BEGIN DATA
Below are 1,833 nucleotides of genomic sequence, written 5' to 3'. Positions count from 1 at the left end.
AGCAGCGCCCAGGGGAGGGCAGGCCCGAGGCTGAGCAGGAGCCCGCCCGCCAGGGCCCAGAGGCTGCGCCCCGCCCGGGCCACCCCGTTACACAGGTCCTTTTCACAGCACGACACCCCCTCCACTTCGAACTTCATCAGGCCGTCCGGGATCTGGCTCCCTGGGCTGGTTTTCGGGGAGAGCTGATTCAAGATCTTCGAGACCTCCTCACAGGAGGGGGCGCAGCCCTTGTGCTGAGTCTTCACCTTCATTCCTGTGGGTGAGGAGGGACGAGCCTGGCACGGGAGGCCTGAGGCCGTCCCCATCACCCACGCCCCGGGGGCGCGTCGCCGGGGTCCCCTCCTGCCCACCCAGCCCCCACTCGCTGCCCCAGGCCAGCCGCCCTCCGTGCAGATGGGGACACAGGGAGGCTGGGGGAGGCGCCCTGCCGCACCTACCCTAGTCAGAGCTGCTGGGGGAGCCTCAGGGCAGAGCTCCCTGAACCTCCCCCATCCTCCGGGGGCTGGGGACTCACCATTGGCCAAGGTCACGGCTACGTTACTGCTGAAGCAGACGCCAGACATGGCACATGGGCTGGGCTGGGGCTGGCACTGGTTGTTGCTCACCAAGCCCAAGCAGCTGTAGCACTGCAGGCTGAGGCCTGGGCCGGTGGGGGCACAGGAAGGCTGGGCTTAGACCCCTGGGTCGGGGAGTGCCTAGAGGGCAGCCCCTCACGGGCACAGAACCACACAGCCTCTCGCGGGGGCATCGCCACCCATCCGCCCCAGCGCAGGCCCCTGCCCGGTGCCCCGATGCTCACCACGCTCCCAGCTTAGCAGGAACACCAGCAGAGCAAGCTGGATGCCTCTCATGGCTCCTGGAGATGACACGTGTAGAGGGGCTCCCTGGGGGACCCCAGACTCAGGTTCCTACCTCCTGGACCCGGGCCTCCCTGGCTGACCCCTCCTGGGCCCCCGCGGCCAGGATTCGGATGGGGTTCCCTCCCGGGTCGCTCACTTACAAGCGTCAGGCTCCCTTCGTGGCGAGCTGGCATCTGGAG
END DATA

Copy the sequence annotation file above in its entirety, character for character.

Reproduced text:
Below are 1,833 nucleotides of genomic sequence, written 5' to 3'. Positions count from 1 at the left end.
AGCAGCGCCCAGGGGAGGGCAGGCCCGAGGCTGAGCAGGAGCCCGCCCGCCAGGGCCCAGAGGCTGCGCCCCGCCCGGGCCACCCCGTTACACAGGTCCTTTTCACAGCACGACACCCCCTCCACTTCGAACTTCATCAGGCCGTCCGGGATCTGGCTCCCTGGGCTGGTTTTCGGGGAGAGCTGATTCAAGATCTTCGAGACCTCCTCACAGGAGGGGGCGCAGCCCTTGTGCTGAGTCTTCACCTTCATTCCTGTGGGTGAGGAGGGACGAGCCTGGCACGGGAGGCCTGAGGCCGTCCCCATCACCCACGCCCCGGGGGCGCGTCGCCGGGGTCCCCTCCTGCCCACCCAGCCCCCACTCGCTGCCCCAGGCCAGCCGCCCTCCGTGCAGATGGGGACACAGGGAGGCTGGGGGAGGCGCCCTGCCGCACCTACCCTAGTCAGAGCTGCTGGGGGAGCCTCAGGGCAGAGCTCCCTGAACCTCCCCCATCCTCCGGGGGCTGGGGACTCACCATTGGCCAAGGTCACGGCTACGTTACTGCTGAAGCAGACGCCAGACATGGCACATGGGCTGGGCTGGGGCTGGCACTGGTTGTTGCTCACCAAGCCCAAGCAGCTGTAGCACTGCAGGCTGAGGCCTGGGCCGGTGGGGGCACAGGAAGGCTGGGCTTAGACCCCTGGGTCGGGGAGTGCCTAGAGGGCAGCCCCTCACGGGCACAGAACCACACAGCCTCTCGCGGGGGCATCGCCACCCATCCGCCCCAGCGCAGGCCCCTGCCCGGTGCCCCGATGCTCACCACGCTCCCAGCTTAGCAGGAACACCAGCAGAGCAAGCTGGATGCCTCTCATGGCTCCTGGAGATGACACGTGTAGAGGGGCTCCCTGGGGGACCCCAGACTCAGGTTCCTACCTCCTGGACCCGGGCCTCCCTGGCTGACCCCTCCTGGGCCCCCGCGGCCAGGATTCGGATGGGGTTCCCTCCCGGGTCGCTCACTTACAAGCGTCAGGCTCCCTTCGTGGCGAGCTGGCATCTGGAG